Taiwan's top cross-strait official yesterday responded to renewed military posturing from Beijing by calling for "more civilized" measures, indicating that the threats would only serve to put distance between the two sides.
"[The defense white paper] is so explicit. It says that it will use force against Taiwan, and as we enter a new era in international relations, I think a civilized international community should resolve differences in a civilized manner through peaceful negotiations," Mainland Affairs Council Chairman Joseph Wu (
"It is very rare to see a country [state] in a white paper that it will use force against others," Wu said.
As momentum grows for an anti-secession bill said to target Taiwan, Beijing yesterday released a white paper on defense, repeating warnings that attempts to secure Taiwanese independence would be "resolutely and thoroughly crush[ed] at any cost."
But Wu said that the threats were "nothing new."
"That's why I don't link the white paper with enactment of the [anti-secession] law," Wu said.
He added that while he had not read the paper in full, he had not detected any new elements in it.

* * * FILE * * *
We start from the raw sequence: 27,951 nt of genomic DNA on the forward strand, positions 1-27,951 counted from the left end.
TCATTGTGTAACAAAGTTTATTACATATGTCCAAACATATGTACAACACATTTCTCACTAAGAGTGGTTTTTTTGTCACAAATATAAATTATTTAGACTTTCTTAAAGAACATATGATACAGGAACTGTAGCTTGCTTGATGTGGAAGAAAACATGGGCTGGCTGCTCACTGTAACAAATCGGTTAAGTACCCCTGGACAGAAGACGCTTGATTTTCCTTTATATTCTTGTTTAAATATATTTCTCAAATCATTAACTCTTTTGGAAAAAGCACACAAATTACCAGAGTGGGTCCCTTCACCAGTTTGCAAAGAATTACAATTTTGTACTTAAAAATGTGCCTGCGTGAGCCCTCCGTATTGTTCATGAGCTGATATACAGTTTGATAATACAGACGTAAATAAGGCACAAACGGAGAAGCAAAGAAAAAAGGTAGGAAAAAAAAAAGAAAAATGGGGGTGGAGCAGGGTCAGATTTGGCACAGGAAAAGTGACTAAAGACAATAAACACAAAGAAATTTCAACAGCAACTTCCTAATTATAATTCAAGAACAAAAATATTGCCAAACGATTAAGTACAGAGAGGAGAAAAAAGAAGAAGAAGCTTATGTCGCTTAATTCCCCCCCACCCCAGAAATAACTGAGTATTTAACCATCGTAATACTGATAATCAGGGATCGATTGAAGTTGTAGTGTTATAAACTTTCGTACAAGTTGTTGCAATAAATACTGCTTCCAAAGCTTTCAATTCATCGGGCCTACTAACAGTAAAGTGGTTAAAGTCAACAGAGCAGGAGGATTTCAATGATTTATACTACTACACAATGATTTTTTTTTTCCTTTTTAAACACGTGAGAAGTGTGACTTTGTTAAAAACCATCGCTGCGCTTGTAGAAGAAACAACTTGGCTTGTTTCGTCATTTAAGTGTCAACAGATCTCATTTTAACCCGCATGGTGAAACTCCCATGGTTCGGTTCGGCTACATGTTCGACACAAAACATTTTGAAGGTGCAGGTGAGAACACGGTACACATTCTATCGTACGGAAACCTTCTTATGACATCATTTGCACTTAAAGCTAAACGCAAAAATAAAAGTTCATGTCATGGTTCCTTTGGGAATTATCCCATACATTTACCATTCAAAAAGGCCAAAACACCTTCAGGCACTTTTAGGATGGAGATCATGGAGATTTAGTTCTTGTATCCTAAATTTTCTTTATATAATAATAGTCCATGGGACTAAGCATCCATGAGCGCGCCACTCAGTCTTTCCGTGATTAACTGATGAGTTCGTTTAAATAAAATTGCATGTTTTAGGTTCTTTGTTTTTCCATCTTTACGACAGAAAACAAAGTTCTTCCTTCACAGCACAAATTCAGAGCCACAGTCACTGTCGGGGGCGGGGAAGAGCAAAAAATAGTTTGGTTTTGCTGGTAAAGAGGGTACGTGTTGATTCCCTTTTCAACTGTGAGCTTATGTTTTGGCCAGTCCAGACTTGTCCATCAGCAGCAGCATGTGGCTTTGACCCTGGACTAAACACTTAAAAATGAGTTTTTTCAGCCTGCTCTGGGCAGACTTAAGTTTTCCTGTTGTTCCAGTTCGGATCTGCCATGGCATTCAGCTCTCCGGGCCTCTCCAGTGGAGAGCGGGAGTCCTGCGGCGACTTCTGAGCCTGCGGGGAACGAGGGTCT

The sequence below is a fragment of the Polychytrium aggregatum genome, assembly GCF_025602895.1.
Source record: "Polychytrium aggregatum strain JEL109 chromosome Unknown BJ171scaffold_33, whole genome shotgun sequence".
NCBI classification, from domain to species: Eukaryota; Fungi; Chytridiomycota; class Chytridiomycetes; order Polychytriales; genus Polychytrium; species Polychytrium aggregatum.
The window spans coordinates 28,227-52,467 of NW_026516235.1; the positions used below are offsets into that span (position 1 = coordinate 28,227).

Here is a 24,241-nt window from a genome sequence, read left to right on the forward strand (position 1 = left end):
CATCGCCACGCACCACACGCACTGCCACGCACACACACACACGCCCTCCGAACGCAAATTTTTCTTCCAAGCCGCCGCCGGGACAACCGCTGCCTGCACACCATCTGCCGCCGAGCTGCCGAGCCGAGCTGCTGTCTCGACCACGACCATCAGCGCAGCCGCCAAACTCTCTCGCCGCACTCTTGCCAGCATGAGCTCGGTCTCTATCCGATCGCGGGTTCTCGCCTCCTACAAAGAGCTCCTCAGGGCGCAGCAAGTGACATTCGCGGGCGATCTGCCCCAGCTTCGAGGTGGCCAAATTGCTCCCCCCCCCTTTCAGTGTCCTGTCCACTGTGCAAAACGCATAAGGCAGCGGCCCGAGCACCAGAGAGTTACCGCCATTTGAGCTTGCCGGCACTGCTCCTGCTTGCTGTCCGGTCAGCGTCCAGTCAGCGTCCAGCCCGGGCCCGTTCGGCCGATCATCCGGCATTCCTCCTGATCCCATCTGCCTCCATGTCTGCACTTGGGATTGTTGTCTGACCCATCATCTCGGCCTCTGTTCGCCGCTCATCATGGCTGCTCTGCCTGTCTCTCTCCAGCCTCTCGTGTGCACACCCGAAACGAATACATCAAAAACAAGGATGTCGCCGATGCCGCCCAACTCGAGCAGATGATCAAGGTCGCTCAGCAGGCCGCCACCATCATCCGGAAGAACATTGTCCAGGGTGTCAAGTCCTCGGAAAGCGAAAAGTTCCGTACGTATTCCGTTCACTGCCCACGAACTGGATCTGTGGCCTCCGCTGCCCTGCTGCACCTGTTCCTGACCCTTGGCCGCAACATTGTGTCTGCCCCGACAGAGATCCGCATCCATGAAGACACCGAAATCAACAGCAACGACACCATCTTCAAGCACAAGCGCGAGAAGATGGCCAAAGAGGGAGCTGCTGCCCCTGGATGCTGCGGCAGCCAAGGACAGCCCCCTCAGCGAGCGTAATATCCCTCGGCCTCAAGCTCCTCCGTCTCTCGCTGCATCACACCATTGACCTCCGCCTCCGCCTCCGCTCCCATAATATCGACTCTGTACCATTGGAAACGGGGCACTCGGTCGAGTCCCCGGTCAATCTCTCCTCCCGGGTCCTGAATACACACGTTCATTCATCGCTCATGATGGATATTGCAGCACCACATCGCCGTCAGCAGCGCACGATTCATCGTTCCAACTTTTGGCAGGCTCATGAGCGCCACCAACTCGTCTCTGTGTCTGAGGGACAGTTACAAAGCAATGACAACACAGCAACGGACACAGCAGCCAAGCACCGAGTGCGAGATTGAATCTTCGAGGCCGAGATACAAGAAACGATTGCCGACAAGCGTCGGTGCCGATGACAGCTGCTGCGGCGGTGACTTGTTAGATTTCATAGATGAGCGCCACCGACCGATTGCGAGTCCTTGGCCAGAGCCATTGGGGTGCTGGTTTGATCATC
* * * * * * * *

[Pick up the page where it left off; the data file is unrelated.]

"[The timing of the white paper and the bill] seems to be coincidental ... we haven't come to the conclusion that they are doing this in sequence to step up pressure against Taiwan," Wu said.
The release of the white paper comes just one day after the Standing Committee of the National People's Congress approved further consideration of an anti-secession bill on Sunday.
Wu said that China's threats would only achieve the opposite of what was intended.
"This effort to bring Taiwan closer to China will only push Taiwan further away," he said, adding that China did not understand Taiwan.
Wu also said China's threats would not play well with the international community and that this worked against the credibility of China's commitment to a "peaceful rising."
"The raw use of military threat can only turn the international community away from China," he said.
"They [the Chinese] stress this "peaceful rising," but at the same time they constantly threaten other nations with military force. I think this will only lead to the opposite of what is intended because others will doubt China's commitment to peaceful methods," Wu said.
The white paper also took aim at the US for selling arms to Taiwan.
Wu said, however, that the US only sold weapons to Taiwan because it recognized the military threat that China posed. He also said that Taiwan was only considering the purchase of defensive weapons from the US.
Wu also commented on what he called the international community's lack of action in relation to the anti-secession bill.
He said that in general the international community was waiting to see the text of the proposed law before taking action, but he warned that "by the time the text is released, it might be too late."
"This is an urgent call to the international community to stop China before it is too late," he said.